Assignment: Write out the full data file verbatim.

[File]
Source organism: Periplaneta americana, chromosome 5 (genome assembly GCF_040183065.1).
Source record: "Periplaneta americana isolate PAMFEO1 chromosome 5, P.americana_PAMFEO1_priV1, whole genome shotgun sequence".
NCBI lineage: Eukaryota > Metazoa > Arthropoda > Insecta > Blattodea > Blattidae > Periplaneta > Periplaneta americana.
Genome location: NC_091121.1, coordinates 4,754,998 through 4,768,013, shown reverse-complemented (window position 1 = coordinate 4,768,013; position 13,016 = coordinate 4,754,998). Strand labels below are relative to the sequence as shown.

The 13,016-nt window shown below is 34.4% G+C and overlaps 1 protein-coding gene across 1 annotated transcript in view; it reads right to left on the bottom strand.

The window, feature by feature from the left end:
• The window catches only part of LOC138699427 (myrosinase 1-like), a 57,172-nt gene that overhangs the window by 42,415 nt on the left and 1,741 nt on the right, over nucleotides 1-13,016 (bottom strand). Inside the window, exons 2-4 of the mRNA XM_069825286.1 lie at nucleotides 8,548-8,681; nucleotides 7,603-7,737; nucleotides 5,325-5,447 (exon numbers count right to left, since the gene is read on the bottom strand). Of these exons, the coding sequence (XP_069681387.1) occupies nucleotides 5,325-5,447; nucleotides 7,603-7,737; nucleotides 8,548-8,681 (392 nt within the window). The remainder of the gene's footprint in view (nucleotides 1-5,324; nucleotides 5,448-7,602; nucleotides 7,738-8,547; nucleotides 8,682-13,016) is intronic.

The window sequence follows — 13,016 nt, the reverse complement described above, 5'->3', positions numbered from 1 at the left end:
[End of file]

Source organism: Periplaneta americana, chromosome 5 (genome assembly GCF_040183065.1).
Source record: "Periplaneta americana isolate PAMFEO1 chromosome 5, P.americana_PAMFEO1_priV1, whole genome shotgun sequence".
NCBI lineage: Eukaryota > Metazoa > Arthropoda > Insecta > Blattodea > Blattidae > Periplaneta > Periplaneta americana.
Genome location: NC_091121.1, coordinates 4,754,998 through 4,768,013, shown reverse-complemented (window position 1 = coordinate 4,768,013; position 13,016 = coordinate 4,754,998). Strand labels below are relative to the sequence as shown.

The 13,016-nt window shown below is 34.4% G+C and overlaps 1 protein-coding gene across 1 annotated transcript in view; it reads right to left on the bottom strand.

The window, feature by feature from the left end:
• The window catches only part of LOC138699427 (myrosinase 1-like), a 57,172-nt gene that overhangs the window by 42,415 nt on the left and 1,741 nt on the right, over nucleotides 1-13,016 (bottom strand). Inside the window, exons 2-4 of the mRNA XM_069825286.1 lie at nucleotides 8,548-8,681; nucleotides 7,603-7,737; nucleotides 5,325-5,447 (exon numbers count right to left, since the gene is read on the bottom strand). Of these exons, the coding sequence (XP_069681387.1) occupies nucleotides 5,325-5,447; nucleotides 7,603-7,737; nucleotides 8,548-8,681 (392 nt within the window). The remainder of the gene's footprint in view (nucleotides 1-5,324; nucleotides 5,448-7,602; nucleotides 7,738-8,547; nucleotides 8,682-13,016) is intronic.

The window sequence follows — 13,016 nt, the reverse complement described above, 5'->3', positions numbered from 1 at the left end: